5 Ways to Cultivate Your Child's Literacy Leadership

Building a community that values reading, writing, sharing and listening to stories lays the foundation for tolerance, creativity, innovation and joy. A strong literacy culture spreads through individuals sharing the joy and love for reading and writing. We see our LitClub and LitCamp children and teens acting as literacy leaders every day in their own communities. LitClub grads become library leaders and junior LitClub mentors for younger children and LitCampers aspire to become LitCamp counselors to follow in the footsteps of their beloved teen counselors. Here are 5 ways to cultivate your child's literacy leadership. 

1. Find Diverse Mentors

Whether it is a grandparent, an older sibling, a neighbor, local bookstore owner or another inspiring leader, surround your child with people who are active in your community and passionate about reading. Have these role models talk to your child about the things they care about, sharing what inspired them to engage in community service and the steps they took to get where they are today. Have each mentor highlight how reading and writing play a role in the work they do and set up a time for you and your child to volunteer together in support of each mentor's organization or cause.

2. Learn About Great Leaders in History

Learning about great leaders will show your child that leadership can take many different forms. From Martin Luther King Jr. to Jane Goodall to Wangari Maathai, expose your child to a diverse group of change-makers. Learn about each leader's passion and inspiration and talk about the different tactics they used to change their community and our world. Through this exploration your child will discover that no two are exactly the same and that each had a very different leadership style. Yet all leaders use their literacy to communicate their vision for change and to rally others to take up their cause.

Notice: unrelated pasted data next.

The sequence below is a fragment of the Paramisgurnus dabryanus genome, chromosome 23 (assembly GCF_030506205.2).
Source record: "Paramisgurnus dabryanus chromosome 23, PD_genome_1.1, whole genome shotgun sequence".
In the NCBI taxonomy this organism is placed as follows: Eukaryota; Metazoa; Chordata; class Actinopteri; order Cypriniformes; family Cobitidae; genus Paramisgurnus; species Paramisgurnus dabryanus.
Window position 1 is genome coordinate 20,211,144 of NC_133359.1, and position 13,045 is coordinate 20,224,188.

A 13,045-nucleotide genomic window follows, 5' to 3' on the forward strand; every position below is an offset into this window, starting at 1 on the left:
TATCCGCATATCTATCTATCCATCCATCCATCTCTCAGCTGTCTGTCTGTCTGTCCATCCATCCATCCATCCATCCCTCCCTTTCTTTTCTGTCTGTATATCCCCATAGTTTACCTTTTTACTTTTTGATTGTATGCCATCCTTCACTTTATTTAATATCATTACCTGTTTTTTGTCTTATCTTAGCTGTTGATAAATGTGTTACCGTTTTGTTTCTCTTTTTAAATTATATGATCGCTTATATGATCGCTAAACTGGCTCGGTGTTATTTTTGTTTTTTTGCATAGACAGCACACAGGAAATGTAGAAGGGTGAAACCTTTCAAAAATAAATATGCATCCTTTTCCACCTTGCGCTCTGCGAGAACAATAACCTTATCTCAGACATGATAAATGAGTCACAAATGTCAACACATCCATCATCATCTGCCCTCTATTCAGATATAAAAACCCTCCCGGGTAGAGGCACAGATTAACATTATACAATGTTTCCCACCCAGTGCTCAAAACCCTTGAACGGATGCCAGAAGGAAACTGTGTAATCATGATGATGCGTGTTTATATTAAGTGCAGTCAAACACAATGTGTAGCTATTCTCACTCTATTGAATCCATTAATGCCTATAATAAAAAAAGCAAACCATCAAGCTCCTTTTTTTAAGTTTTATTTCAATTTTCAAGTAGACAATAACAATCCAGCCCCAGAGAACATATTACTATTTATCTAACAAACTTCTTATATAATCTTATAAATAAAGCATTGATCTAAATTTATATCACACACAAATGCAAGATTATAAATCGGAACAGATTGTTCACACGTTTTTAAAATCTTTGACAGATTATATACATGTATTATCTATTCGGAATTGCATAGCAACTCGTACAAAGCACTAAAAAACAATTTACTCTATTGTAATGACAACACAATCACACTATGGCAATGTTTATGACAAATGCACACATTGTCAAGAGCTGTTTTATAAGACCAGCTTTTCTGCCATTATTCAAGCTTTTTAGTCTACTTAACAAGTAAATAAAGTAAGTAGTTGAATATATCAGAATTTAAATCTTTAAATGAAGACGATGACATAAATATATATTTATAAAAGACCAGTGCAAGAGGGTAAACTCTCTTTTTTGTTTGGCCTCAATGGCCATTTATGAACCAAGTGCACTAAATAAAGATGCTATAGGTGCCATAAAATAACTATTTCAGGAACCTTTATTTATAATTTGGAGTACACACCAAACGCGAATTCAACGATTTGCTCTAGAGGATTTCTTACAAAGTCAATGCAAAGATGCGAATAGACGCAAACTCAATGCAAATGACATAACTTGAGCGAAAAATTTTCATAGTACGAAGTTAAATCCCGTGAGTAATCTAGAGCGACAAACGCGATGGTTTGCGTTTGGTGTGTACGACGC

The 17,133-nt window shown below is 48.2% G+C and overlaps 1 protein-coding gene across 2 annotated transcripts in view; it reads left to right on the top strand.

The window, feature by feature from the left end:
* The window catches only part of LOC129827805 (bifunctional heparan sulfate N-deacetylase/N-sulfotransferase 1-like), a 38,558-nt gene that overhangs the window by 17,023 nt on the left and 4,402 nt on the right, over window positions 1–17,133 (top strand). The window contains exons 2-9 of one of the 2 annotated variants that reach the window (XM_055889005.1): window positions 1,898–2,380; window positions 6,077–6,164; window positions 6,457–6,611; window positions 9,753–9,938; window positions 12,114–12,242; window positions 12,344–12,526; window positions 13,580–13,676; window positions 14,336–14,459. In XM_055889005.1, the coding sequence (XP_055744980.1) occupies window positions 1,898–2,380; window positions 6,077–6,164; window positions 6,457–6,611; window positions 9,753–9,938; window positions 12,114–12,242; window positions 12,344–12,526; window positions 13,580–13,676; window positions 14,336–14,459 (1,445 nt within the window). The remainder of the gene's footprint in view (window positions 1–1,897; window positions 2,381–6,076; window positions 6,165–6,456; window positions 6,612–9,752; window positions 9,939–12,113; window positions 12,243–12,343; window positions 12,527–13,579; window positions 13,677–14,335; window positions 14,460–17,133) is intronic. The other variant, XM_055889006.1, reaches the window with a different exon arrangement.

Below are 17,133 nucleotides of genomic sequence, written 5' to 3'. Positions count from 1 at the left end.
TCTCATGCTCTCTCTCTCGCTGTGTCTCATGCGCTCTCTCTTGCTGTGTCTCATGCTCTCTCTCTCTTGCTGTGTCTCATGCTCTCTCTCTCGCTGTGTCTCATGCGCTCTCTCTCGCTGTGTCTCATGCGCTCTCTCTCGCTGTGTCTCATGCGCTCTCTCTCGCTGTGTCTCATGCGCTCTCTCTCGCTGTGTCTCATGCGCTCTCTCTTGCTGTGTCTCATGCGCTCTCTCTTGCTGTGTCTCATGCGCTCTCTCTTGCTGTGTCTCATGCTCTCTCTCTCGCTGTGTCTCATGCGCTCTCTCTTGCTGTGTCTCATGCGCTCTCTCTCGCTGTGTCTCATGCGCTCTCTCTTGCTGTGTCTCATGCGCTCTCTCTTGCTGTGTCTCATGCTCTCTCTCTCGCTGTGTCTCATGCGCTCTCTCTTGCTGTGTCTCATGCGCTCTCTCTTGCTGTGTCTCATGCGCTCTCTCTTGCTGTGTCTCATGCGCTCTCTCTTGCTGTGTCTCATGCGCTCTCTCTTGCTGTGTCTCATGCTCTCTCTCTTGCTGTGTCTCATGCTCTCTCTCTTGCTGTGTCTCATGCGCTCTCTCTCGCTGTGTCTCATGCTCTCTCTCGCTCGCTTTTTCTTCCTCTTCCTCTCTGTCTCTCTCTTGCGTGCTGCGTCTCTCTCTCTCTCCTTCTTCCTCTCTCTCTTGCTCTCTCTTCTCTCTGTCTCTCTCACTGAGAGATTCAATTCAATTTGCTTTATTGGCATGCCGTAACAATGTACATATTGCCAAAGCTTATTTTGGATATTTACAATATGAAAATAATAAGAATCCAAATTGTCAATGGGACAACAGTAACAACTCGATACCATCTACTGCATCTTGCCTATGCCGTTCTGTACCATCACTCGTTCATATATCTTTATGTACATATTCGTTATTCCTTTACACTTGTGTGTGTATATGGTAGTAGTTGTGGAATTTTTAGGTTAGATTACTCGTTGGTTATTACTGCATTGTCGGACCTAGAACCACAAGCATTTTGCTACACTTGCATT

3. Make it a Group Activity

Taking action in the community can and should be done with friends. Your child is at her most comfortable when surrounded by the people she loves and trusts. Whether it's organizing a book swap in the community, taking a group reading challenge or volunteering to read aloud with younger children at the library, help your child and her friends research opportunities to get involved with the community as a group. Having the support of peers allows your child to build confidence as a leader and to build strong memories with friends that are centered around civic engagement.

4. Re-imagine the Lemonade Stand

As tasty and refreshing as lemonade stands can be, your community is ready for a new curbside attraction. Devote a weekend to a literacy-themed booth on your front lawn (or apartment lobby). One great way to offer a reading treat to your neighbors is free read alouds. Pick some of your child's favorite titles (for these are the books he will feel most confident reading aloud) and set up a cozy reading blanket or cluster of lawn chairs. Your child will feel like a reading hero when younger children are captivated by his reading or when older children and adults thank him for reminding them of the joy and relaxation that comes from hearing a story read aloud.

5. Make Leadership Rooted in Love

We are all searching for ways to connect to others and to our world. This connection comes from finding what we truly care about, defining what we value and using this as the center of our life's work. Learning to cultivate these passions and to take action to nurture and protect these interests is the route to leadership and civic engagement. Does your child love animals? Contact a local animal shelter or environmental group to see if they have children's or family programs. Pair your child's participation in volunteer or after school programs with reading and writing exploration. Find newspaper articles or blogs related to each issue to familiarize your child with current events related to what he cares about and encourage him to write his opinion in response to what he learns either in a personal notebook, in a letter to the editor or on a blog.